It must be an acquisition or retention with the intention of appropriation. For example, in a certain case the accused, a pledge of a turban, was convicted of criminal breach of trust for using it, the court set aside the conviction on the ground that the wrongful beneficial use of property by him, was not a gain to him, nor was it a wrongful loss to the real owner.
Ingredients of Wrongful Gain:
(i) There must be gain of some property;
(ii) Gain must be by unlawful means;
(iii) Person gaining must not be legally entitled to that property;
Section 23: Wrongful Loss:
“Wrongful loss” is the loss by unlawful means of property to which the person losing it is legally entitled.
Wrongful loss is constituted not only by wrongful deprivation of property, but also by being wrongfully kept out of the same.
Ingredients of Wrongful Loss:
In order that the loss becomes wrongful, two essential qualifications have been imposed—
(i) The loss of the property must be caused by unlawful means; and
(ii) The person losing must be legally entitled to such property; in other words, he must have some legal right in that property.
One R was in debt to the accused. The accused proceeded to compel liquidation of the debt by taking away from R’s house in his absence and without R’s consent, a cart and four bullocks belonging to R. He intended to hold them apparently until the debt was paid, as it was not proved or suggested that the accused intended permanently to deprive R of the property. On these facts, the High Court held that the property was wrongfully taken and an offence of theft is clearly proved.
Thus, for either wrongful loss or gain, the property must be a loss to the owner, or the owner must be wrongfully kept out of it. So where a person maliciously impounded another’s cattle with a view to cause him expense, inconvenience and annoyance, there being neither wrongful gain nor wrongful loss of the property, he could not be convicted of theft.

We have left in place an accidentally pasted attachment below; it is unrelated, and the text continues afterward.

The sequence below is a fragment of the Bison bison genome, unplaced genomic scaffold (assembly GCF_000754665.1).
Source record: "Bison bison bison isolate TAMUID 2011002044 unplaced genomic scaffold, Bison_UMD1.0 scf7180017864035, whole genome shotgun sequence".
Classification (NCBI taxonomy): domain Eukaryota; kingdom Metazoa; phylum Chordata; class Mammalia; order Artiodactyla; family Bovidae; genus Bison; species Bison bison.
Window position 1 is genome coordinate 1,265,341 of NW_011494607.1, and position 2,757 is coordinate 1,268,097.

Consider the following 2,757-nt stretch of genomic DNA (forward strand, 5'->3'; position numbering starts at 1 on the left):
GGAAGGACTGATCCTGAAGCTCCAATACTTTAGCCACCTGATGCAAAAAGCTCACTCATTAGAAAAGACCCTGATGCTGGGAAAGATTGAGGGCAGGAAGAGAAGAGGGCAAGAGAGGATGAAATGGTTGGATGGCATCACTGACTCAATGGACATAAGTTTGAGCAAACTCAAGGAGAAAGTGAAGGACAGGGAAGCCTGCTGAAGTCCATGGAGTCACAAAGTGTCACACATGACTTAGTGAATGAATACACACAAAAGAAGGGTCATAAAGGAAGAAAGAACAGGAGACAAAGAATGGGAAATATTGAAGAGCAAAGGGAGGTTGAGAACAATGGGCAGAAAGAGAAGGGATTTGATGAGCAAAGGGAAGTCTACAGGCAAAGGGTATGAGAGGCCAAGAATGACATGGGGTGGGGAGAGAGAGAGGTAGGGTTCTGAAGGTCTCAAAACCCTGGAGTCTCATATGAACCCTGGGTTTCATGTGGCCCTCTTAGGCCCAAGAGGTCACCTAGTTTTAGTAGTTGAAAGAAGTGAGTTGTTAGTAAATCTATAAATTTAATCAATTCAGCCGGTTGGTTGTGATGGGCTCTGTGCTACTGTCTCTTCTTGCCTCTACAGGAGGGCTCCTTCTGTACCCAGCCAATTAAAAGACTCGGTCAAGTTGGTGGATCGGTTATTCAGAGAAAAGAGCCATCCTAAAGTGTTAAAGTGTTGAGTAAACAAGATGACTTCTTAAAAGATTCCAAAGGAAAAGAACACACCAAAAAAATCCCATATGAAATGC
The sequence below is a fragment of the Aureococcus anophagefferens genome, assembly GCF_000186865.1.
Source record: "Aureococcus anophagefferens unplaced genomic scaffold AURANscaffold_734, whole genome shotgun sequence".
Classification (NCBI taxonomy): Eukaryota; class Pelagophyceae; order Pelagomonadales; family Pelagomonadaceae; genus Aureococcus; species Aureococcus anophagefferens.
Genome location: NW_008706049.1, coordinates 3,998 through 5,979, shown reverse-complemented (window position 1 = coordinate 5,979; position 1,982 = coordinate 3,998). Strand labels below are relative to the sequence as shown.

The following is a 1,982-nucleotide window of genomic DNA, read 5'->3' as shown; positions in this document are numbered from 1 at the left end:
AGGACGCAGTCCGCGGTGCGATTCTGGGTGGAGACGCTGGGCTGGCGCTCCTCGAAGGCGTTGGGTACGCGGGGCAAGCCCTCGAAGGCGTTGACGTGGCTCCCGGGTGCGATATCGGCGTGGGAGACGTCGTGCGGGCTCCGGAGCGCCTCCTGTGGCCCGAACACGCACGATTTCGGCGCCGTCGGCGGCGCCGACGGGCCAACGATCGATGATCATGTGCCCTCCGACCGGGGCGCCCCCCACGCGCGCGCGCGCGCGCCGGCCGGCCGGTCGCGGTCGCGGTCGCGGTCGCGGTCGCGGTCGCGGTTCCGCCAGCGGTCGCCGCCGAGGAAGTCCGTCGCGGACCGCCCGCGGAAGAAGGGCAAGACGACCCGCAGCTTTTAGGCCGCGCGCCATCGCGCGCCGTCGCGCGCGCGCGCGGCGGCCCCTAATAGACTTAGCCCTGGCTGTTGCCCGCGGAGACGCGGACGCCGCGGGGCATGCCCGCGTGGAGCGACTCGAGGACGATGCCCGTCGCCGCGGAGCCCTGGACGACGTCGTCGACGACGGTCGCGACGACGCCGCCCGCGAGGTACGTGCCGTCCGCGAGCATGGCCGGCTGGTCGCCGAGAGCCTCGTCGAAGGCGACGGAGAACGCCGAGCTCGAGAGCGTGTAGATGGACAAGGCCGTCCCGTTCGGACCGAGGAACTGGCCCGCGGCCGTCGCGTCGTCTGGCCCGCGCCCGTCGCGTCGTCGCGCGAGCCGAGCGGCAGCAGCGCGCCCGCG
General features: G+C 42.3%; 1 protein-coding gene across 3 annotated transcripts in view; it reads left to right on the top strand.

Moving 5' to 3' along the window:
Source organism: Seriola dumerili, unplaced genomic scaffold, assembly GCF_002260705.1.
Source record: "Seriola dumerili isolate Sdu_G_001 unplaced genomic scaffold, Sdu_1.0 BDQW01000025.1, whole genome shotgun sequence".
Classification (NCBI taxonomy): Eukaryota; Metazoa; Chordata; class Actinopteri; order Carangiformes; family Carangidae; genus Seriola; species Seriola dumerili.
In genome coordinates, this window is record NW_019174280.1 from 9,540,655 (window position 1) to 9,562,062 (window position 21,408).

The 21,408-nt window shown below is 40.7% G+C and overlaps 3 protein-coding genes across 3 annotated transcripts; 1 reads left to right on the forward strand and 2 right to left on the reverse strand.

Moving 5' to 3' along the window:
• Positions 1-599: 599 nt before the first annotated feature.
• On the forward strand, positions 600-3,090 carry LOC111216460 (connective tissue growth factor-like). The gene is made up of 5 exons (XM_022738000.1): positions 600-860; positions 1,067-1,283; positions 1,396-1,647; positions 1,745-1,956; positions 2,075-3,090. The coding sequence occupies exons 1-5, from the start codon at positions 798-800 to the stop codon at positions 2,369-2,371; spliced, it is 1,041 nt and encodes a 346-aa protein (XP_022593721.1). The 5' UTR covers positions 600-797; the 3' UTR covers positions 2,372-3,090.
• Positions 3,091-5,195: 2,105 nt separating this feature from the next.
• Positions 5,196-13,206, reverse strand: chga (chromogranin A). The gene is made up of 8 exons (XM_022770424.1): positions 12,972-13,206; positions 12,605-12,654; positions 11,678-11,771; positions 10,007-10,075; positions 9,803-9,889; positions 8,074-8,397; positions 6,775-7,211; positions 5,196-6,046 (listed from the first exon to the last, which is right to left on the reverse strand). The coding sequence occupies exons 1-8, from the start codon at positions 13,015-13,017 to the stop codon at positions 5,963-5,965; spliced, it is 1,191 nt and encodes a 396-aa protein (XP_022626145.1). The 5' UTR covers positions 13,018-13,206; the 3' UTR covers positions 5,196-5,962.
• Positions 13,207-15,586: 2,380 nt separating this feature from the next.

In a certain case the court remarked: Of course, when the owner is kept out of possession with the object of depriving him of the benefit, arising from the possession even temporarily, the case will come within the definition. But where the owner is kept out of possession temporarily, not with any such intention but only with the object of causing him trouble in the sense of mental anxiety, and with the ultimate intention of restoring the thing to him without exacting or expecting any recompense, it is difficult to say that the detention amounts to causing wrongful loss in any sense. However, it is not a case in which ‘intention’ must be distinguished from “motive”.
In an important case Madras High Court held that the accused is guilty of wrongful loss where he has demolished a construction standing beside a public road without any reason.
A person is said to gain wrongfully when such person retains wrongfully, as well as when such person acquires wrongfully. A person is said to lose wrongfully when such person is wrongfully kept out of any property, as well as when such person is wrongfully deprived of property.
The words “gaining wrongfully” or ‘losing wrongfully’ need not be confined only to the actual acquisition or actual deprivation of property and would cover also cases of wrongful retention of property in one case and wrongfully being kept out of property in the other.